As homage to Nikola Tesla and things that go bump in the night, Rick Crammond created this spooky sound generator that uses a simple crystal radio circuit connected to a PC's sound-in jack, Tesla-inspired plug-in antenna, and DSP software to control the gain and pitch of the circuit to create some great, real-time sound effects! The same radio circuit is a great RF field detector, makes cool sounds from all forms of light, listens to audio ranges, and even receives AM broadcasts. Because what could be spookier, really, than listening to a late-night, syndicated radio show host!
Samsung's Galaxy line of smartphones used to fare quite well in the repairability department, but last year's flagship S5 model took a tumble, scoring a meh-inducing 5/10. Will the newly redesigned S6 lead us back into star-studded territory, or will we sink further into the depths of a repairability black hole?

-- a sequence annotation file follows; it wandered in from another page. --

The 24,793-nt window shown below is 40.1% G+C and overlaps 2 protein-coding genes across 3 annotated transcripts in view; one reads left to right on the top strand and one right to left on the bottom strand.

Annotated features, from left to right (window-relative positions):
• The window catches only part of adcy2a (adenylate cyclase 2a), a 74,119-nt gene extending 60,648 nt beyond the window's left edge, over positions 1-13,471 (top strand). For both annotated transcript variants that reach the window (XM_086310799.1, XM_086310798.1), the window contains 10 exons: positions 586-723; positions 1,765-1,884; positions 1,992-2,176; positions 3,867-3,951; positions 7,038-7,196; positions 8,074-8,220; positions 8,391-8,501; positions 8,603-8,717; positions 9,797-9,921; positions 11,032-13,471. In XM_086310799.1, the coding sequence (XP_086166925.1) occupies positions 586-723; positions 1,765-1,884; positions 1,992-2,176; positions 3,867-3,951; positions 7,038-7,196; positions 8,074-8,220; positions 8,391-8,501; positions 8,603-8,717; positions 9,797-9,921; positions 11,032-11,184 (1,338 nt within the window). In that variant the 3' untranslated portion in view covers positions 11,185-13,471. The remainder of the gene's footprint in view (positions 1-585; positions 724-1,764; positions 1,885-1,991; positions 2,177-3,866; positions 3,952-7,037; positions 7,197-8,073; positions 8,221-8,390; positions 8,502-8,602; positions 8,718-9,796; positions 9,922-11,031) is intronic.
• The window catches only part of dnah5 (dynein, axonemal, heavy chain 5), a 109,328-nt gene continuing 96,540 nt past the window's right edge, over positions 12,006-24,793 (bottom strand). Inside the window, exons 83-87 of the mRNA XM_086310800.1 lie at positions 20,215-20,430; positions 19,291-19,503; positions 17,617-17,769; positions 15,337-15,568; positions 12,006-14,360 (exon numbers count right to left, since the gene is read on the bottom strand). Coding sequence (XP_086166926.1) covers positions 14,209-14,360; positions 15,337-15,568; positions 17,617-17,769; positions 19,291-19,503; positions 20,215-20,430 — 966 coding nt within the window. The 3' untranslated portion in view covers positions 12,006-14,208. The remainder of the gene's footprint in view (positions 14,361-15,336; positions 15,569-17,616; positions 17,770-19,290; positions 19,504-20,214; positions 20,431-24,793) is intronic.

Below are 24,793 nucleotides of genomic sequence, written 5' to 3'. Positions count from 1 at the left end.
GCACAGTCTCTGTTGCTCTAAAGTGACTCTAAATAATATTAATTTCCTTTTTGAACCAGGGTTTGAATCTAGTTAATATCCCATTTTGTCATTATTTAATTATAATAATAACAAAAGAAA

In 2003, the world contained just over 500 million Internet-connected devices. By 2010, this figure had risen to 12.5 billion connected objects, almost six devices per individual with access to the Internet. Now, as we move into 2015, the number of connected 'things' is expected to reach 25 billion, ultimately edging toward 50 billion by the end of the decade.
NASA engineer Brian Trease studied abroad in Japan as a high school student and used to fold fast-food wrappers into cranes using origami techniques he learned in library books. Inspired by this, he began to imagine that origami could be applied to building spacecraft components, particularly solar panels that could one day send solar power from space to be used on earth.
Focus on Fundamentals consists of 45-minute on-line classes that cover a host of technologies. You learn without leaving the comfort of your desk. All classes are taught by subject-matter experts and all are archived. So if you can't attend live, attend at your convenience.